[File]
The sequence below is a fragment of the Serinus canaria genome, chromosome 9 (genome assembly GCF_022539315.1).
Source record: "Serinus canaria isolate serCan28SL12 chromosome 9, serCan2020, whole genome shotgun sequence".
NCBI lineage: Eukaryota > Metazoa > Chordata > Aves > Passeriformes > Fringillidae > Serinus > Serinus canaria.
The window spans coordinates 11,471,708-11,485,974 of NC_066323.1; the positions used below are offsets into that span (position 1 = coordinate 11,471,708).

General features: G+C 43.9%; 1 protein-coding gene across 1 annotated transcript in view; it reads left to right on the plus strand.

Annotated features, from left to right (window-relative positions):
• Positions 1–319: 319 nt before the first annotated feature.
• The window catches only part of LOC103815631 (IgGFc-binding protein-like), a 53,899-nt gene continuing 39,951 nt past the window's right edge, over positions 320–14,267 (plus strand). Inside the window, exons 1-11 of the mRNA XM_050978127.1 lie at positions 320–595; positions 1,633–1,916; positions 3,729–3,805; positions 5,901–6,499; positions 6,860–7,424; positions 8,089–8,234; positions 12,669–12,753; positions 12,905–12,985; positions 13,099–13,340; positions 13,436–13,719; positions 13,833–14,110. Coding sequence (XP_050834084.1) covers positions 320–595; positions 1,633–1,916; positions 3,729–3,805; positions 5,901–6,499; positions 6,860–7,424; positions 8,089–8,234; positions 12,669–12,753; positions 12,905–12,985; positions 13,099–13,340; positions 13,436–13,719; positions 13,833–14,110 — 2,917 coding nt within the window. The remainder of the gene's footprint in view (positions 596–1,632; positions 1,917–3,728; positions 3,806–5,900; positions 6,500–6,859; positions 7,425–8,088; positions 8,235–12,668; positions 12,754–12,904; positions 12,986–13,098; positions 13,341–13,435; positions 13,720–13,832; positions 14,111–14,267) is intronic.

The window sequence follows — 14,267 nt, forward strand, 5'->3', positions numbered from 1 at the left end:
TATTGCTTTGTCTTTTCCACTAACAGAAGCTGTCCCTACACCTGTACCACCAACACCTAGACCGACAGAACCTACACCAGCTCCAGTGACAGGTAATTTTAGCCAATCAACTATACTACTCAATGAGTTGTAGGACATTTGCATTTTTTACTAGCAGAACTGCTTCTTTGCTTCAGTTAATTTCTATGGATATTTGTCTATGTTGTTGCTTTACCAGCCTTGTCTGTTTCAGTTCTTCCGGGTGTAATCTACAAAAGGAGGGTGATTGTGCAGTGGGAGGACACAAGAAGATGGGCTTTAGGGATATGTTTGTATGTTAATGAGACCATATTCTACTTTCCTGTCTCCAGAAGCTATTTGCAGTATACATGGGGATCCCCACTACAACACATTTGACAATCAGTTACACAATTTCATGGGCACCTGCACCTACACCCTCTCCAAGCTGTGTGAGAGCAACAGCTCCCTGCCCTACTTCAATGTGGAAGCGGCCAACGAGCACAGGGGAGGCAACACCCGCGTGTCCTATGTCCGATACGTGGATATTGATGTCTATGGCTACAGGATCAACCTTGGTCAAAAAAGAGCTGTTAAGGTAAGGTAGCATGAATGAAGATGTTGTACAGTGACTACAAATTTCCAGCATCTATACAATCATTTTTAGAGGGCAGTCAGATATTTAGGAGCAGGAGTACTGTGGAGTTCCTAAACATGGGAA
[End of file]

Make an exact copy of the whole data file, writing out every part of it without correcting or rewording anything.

The sequence below is a fragment of the Serinus canaria genome, chromosome 9 (genome assembly GCF_022539315.1).
Source record: "Serinus canaria isolate serCan28SL12 chromosome 9, serCan2020, whole genome shotgun sequence".
NCBI lineage: Eukaryota > Metazoa > Chordata > Aves > Passeriformes > Fringillidae > Serinus > Serinus canaria.
The window spans coordinates 11,471,708-11,485,974 of NC_066323.1; the positions used below are offsets into that span (position 1 = coordinate 11,471,708).

General features: G+C 43.9%; 1 protein-coding gene across 1 annotated transcript in view; it reads left to right on the plus strand.

Annotated features, from left to right (window-relative positions):
• Positions 1–319: 319 nt before the first annotated feature.
• The window catches only part of LOC103815631 (IgGFc-binding protein-like), a 53,899-nt gene continuing 39,951 nt past the window's right edge, over positions 320–14,267 (plus strand). Inside the window, exons 1-11 of the mRNA XM_050978127.1 lie at positions 320–595; positions 1,633–1,916; positions 3,729–3,805; positions 5,901–6,499; positions 6,860–7,424; positions 8,089–8,234; positions 12,669–12,753; positions 12,905–12,985; positions 13,099–13,340; positions 13,436–13,719; positions 13,833–14,110. Coding sequence (XP_050834084.1) covers positions 320–595; positions 1,633–1,916; positions 3,729–3,805; positions 5,901–6,499; positions 6,860–7,424; positions 8,089–8,234; positions 12,669–12,753; positions 12,905–12,985; positions 13,099–13,340; positions 13,436–13,719; positions 13,833–14,110 — 2,917 coding nt within the window. The remainder of the gene's footprint in view (positions 596–1,632; positions 1,917–3,728; positions 3,806–5,900; positions 6,500–6,859; positions 7,425–8,088; positions 8,235–12,668; positions 12,754–12,904; positions 12,986–13,098; positions 13,341–13,435; positions 13,720–13,832; positions 14,111–14,267) is intronic.

The window sequence follows — 14,267 nt, forward strand, 5'->3', positions numbered from 1 at the left end:
TATTGCTTTGTCTTTTCCACTAACAGAAGCTGTCCCTACACCTGTACCACCAACACCTAGACCGACAGAACCTACACCAGCTCCAGTGACAGGTAATTTTAGCCAATCAACTATACTACTCAATGAGTTGTAGGACATTTGCATTTTTTACTAGCAGAACTGCTTCTTTGCTTCAGTTAATTTCTATGGATATTTGTCTATGTTGTTGCTTTACCAGCCTTGTCTGTTTCAGTTCTTCCGGGTGTAATCTACAAAAGGAGGGTGATTGTGCAGTGGGAGGACACAAGAAGATGGGCTTTAGGGATATGTTTGTATGTTAATGAGACCATATTCTACTTTCCTGTCTCCAGAAGCTATTTGCAGTATACATGGGGATCCCCACTACAACACATTTGACAATCAGTTACACAATTTCATGGGCACCTGCACCTACACCCTCTCCAAGCTGTGTGAGAGCAACAGCTCCCTGCCCTACTTCAATGTGGAAGCGGCCAACGAGCACAGGGGAGGCAACACCCGCGTGTCCTATGTCCGATACGTGGATATTGATGTCTATGGCTACAGGATCAACCTTGGTCAAAAAAGAGCTGTTAAGGTAAGGTAGCATGAATGAAGATGTTGTACAGTGACTACAAATTTCCAGCATCTATACAATCATTTTTAGAGGGCAGTCAGATATTTAGGAGCAGGAGTACTGTGGAGTTCCTAAACATGGGAA